Carnegie Mellon University

image of Charity Anderson behind a table with cleaning products

June 24, 2020

FMCS Duo Manages CMU’s Deep-Cleaning Efforts

By Bruce Gerson

At a time when cleanliness has never been so important, Charity Anderson and Dawn Roerink are overseeing an aggressive campus-wide deep-cleaning effort at Carnegie Mellon that will extend through the fall.

The massive project began in early April, when more than 170 custodians set out to clean the 6.6 million square feet of university space. Every room — from top to bottom — in each of the 100 buildings on campus is on the “to-do” list. Ceilings, walls, upholstery, furniture, baseboards, carpeting and floors are being cleaned and disinfected.

Common areas, bathrooms and high-touch surface areas are being cleaned and disinfected daily with high-powered hand-held electrostatic sprayers. Backpack sprayers that can hold more cleaning fluid have been purchased. Disinfectants being used are EPA-registered. 

“This includes everything — classrooms, labs, offices, residence halls, dining facilities, the University Center, the gym. Every building is like a different animal,” said Roerink, who is confident all buildings are on track to be completed by mid-August. “This is something we never experienced.”

As essential employees, Anderson, director of facilities operations, and Roerink, assistant director of custodial and grounds for Facilities Management and Campus Services (FMCS), have been working on campus since most employees set up their home offices in mid-March. 

Anderson joined CMU during spring break when the pandemic essentially closed campus. She oversees about 145 maintenance staff, from electricians and plumbers to HVAC specialists and laborers. Roerink, who came to FMCS in 2019 from Chatham University, is the liaison between CMU and its custodial staff.

“We’ve been here with full staffs every day,” Anderson said. “We’ve been conducting building checks, flushing plumbing systems and still responding to emergencies and providing regular maintenance service. We had two water main breaks which occurred near Mellon Institute and we’ve had numerous electrical issues from Duquesne Light. We’ve been here through it all.”

As research projects begin to return to campus, Roerink is collaborating with Environmental Health and Safety and members of the custodial team to consult with researchers on the cleaning aspects of their return to campus work plans. She said they’ve completed more than 70 consultations and are beginning to work with several educational and instructional units on their plans to return. 

image of Dawn Roerink at a service counter with a plexiglass shieldPlexiglass has been placed in the Parking Office, University Stores and in several dining locations. At right is Dawn Roerink. 

“We are counseling them on how they need to operate with regard to cleaning guidelines and what they need to prepare for. It’s an opportunity for the labs and departments to ask questions,” Roerink said. “One thing we need to know is who will be in the buildings and when, so we can go back and disinfect common areas and restrooms throughout the day. It’s going to be a totally new way of operating.”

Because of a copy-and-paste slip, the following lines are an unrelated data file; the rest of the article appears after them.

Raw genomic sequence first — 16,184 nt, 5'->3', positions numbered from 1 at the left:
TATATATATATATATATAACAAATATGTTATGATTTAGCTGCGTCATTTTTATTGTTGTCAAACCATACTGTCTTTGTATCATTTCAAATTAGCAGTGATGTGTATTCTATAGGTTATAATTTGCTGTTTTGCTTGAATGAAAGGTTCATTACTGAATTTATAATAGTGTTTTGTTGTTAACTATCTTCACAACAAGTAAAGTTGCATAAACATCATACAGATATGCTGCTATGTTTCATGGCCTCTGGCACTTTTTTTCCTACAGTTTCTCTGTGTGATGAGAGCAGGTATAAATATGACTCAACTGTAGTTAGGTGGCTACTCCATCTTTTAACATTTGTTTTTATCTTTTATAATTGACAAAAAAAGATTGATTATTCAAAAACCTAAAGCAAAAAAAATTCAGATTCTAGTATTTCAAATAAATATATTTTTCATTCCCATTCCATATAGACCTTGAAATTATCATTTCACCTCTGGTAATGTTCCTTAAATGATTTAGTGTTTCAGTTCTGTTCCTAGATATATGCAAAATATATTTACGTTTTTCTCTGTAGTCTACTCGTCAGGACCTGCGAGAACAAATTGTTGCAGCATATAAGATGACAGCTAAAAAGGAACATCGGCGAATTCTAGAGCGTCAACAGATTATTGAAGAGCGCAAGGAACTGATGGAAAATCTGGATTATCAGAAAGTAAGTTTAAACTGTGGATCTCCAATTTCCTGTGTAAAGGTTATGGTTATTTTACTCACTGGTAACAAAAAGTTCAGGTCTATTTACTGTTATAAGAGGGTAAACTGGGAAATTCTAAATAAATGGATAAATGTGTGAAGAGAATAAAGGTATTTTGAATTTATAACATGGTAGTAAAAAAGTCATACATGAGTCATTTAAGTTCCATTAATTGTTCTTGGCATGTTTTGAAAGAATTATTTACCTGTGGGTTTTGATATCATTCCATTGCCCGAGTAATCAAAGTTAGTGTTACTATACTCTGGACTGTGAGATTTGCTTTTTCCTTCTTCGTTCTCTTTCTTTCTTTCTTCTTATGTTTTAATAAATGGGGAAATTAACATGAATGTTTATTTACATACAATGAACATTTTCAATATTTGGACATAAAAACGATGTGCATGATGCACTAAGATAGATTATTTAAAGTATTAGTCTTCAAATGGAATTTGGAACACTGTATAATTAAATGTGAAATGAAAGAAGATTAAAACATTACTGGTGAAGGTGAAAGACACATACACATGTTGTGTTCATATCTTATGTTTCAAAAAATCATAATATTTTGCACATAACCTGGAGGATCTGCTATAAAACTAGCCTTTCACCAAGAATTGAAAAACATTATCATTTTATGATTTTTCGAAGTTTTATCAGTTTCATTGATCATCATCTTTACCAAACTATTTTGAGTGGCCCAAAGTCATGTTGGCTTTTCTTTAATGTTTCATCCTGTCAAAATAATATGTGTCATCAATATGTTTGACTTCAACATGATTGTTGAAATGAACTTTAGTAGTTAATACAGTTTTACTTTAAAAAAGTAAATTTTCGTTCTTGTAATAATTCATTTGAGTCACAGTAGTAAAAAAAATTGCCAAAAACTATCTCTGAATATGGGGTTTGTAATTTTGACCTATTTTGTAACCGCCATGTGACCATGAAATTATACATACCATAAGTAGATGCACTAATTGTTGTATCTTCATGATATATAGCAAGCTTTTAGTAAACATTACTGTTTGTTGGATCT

The emphasis on cleanliness this summer will roll into the fall. Custodial porters will be on standby to wipe down common areas and high touch surfaces often.

“You’re going to see custodial staff in common areas, restrooms, dining rooms and at ATM machines wiping things down,” Anderson said.

In addition to cleaning, FMCS has installed signage, physical distancing “Pause Your Paws” floor decals, and plexiglass between cashiers and customers among their COVID-19 mitigation efforts. Plexiglass has been placed in the Parking Office, University Stores and in several dining locations. The FMS store room continues to provide hand sanitizer, disinfectant spray and sanitizing wipes to departments as they return.

Anderson said the latest initiative is surveying the restrooms for touchless faucets and toilets. The majority on campus are automatic, but there are a couple hundred that need to be updated, she said.

A civil engineer corps officer in the U.S. Navy for 10 years, Anderson previously was director of facility operations for the Supreme Court Building in Washington, D.C. She said she was drawn to CMU by its values, “incredible” robotics and science programs, and its people.

“I saw there were some really good people here during my interview process,” she said. “They worked as a team and it seemed to be a collaborative effort. It’s a good group and a good opportunity.”

Roerink, manager of Facility Services and Housekeeping for 14 years at Chatham University before coming to CMU, agrees with Anderson’s assessment.

“The people here are great, genuine and very helpful. That makes it welcoming and why people want to work here,” she said.